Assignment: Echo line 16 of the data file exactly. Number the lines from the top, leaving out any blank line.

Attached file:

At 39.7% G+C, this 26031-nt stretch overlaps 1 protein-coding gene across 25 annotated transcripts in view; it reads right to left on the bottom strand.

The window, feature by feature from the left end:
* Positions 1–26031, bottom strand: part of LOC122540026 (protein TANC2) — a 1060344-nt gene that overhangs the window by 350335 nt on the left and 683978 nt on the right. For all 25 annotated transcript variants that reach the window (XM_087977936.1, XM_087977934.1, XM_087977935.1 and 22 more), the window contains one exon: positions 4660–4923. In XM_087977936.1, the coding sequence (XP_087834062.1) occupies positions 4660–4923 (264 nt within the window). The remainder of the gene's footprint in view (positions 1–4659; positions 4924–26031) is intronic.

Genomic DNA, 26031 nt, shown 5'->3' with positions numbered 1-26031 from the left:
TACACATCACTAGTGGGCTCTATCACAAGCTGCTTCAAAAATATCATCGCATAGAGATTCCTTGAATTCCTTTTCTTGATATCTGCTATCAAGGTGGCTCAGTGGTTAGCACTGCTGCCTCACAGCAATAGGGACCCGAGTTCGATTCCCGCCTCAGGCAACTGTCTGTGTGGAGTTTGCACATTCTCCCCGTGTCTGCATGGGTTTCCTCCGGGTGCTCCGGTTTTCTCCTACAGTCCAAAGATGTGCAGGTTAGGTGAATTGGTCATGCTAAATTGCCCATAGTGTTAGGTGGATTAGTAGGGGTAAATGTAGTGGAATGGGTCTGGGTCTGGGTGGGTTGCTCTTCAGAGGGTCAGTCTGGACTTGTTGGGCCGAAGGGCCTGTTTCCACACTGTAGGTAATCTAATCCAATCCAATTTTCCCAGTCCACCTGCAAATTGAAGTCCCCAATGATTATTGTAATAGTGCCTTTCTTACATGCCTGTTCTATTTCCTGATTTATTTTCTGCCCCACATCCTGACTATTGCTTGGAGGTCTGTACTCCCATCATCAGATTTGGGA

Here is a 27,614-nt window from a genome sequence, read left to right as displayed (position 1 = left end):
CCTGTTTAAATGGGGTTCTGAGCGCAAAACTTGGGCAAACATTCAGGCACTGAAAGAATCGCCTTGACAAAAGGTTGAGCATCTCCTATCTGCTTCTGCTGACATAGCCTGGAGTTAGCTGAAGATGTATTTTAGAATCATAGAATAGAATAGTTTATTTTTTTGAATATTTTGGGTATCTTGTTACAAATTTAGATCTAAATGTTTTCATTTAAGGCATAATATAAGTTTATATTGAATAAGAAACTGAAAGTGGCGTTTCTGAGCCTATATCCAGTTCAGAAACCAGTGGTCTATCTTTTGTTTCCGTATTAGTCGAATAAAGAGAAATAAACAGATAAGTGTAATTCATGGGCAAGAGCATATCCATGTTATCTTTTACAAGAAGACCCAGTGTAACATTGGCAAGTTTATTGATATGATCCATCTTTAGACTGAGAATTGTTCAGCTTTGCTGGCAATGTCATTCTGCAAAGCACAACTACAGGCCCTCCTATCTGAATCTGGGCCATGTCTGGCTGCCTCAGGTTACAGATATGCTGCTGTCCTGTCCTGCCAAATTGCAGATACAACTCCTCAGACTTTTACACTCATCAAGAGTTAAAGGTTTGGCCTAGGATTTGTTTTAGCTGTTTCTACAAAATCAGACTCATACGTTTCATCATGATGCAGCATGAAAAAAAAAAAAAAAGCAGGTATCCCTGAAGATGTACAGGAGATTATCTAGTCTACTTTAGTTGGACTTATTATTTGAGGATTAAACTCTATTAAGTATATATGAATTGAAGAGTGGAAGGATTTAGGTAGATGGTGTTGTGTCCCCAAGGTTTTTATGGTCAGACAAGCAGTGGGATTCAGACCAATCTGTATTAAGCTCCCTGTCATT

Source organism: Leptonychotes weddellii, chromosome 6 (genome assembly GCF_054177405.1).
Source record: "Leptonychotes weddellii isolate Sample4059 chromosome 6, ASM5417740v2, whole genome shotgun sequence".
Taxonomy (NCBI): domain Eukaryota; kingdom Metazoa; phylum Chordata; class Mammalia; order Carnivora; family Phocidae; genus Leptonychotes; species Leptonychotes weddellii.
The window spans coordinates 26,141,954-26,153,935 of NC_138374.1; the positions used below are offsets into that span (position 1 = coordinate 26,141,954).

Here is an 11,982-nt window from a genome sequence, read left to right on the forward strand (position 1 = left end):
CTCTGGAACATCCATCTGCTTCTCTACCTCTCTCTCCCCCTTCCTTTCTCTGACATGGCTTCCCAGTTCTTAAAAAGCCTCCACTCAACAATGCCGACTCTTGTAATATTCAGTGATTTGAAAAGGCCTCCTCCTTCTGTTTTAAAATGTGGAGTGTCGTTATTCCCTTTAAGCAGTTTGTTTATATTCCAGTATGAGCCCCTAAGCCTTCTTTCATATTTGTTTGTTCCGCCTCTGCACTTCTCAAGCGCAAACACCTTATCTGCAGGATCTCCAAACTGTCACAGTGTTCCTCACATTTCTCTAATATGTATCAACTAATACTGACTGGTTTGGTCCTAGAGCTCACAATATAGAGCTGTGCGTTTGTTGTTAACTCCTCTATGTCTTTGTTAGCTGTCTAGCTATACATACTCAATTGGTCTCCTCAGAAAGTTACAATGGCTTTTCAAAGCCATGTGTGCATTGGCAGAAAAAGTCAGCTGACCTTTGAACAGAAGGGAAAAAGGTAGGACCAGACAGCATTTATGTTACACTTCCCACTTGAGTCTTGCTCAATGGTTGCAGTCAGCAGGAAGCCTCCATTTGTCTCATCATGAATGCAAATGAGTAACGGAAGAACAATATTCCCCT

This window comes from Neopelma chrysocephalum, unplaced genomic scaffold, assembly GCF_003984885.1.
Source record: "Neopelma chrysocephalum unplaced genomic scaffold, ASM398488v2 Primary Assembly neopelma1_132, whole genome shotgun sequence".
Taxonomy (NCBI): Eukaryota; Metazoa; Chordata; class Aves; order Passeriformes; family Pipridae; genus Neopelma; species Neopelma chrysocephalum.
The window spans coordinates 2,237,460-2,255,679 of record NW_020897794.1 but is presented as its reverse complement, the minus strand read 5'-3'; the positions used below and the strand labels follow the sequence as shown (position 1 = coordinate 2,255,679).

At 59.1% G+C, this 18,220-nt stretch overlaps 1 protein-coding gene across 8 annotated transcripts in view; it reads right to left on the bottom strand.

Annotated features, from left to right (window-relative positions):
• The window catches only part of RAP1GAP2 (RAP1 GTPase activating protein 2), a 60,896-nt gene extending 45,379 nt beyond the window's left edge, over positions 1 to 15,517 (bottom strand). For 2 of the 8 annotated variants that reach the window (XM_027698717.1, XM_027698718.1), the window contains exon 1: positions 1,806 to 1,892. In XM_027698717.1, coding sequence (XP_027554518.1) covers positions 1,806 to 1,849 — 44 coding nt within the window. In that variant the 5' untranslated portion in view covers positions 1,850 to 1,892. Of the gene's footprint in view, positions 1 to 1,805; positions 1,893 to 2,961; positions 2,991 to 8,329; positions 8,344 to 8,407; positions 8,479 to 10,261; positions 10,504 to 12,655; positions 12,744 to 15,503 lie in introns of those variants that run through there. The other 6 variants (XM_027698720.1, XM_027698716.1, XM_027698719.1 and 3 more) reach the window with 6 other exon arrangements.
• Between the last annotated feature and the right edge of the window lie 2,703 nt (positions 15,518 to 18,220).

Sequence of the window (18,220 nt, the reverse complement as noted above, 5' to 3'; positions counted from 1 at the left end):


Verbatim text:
Taxonomy (NCBI): Eukaryota; Metazoa; Chordata; class Aves; order Passeriformes; family Pipridae; genus Neopelma; species Neopelma chrysocephalum.